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things properly and good and good for women. and i would look at that. and i'd look at other aspects also, but we have to take care of women. we have to absolutely take care of women. the abortion aspect of planned parenthood should not absolutely should not be funded. >> thank you both for being with me. doesn't sound like when you listen to donald trump, he's far different than some of the other republicans as far as funding planned parenthood for the aspects of, you know, that we've seen on the controversial videos. >> yeah, this is where things get strange with donald trump. at the very beginning, about a week ago, he sounded exactly the same as the other republicans. he was saying we need to defund planned parenthood, we have to have a shutdown, so be it. now you start asking followup questions and often you get interesting answers on policy. and in this case, it's that donald trump thinks maybe there are some aspects of planned parenthood that should be funded, just not abortion. here's the trouble though.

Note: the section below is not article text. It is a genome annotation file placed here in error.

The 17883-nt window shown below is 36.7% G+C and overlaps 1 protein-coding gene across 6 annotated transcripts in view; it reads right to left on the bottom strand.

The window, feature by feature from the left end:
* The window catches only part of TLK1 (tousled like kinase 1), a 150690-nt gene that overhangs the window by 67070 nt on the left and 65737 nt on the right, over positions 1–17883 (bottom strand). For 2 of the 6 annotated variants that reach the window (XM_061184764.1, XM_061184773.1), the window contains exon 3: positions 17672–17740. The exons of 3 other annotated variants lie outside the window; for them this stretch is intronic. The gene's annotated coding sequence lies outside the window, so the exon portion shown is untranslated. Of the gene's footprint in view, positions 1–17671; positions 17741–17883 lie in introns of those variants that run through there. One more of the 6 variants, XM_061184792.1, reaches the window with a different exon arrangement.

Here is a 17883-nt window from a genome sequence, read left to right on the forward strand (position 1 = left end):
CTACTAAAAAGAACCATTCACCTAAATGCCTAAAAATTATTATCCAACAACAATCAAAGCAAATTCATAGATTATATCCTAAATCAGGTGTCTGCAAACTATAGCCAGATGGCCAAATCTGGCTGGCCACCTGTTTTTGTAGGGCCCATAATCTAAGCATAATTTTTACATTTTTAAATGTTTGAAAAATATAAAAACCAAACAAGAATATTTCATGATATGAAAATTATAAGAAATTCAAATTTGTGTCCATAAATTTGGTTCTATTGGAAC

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>> federal money season not going to abortions. >> exactly. this is the democratic position. planned parenthood has praised trump saying he's the one on our side. they're arguing of course, you can give us the money, it'll go to other things. republicans arguing no, it goes to the same group. >> what he's doing is exposing some of the other problems that other republicans have for a general election audience. like jeb bush saying that jeb bush's comments recently were akin to mitt romney's 47%, that makes jeb bush look terrible, if he is -- >> and that's trump saying that. >> that's trump saying it. he's even a bigger problem for the republican party in exposing all of their issues, but trying to sort of be in the middle here. >> and it seems though yeah, you don't need democrats to be criticizing the candidates, trump is doing a good job of it. >> absolutely, this is one of the reasons republicans who aren't trump fans have a big problem with it. he devotes so much more energy to attacking rifle republicans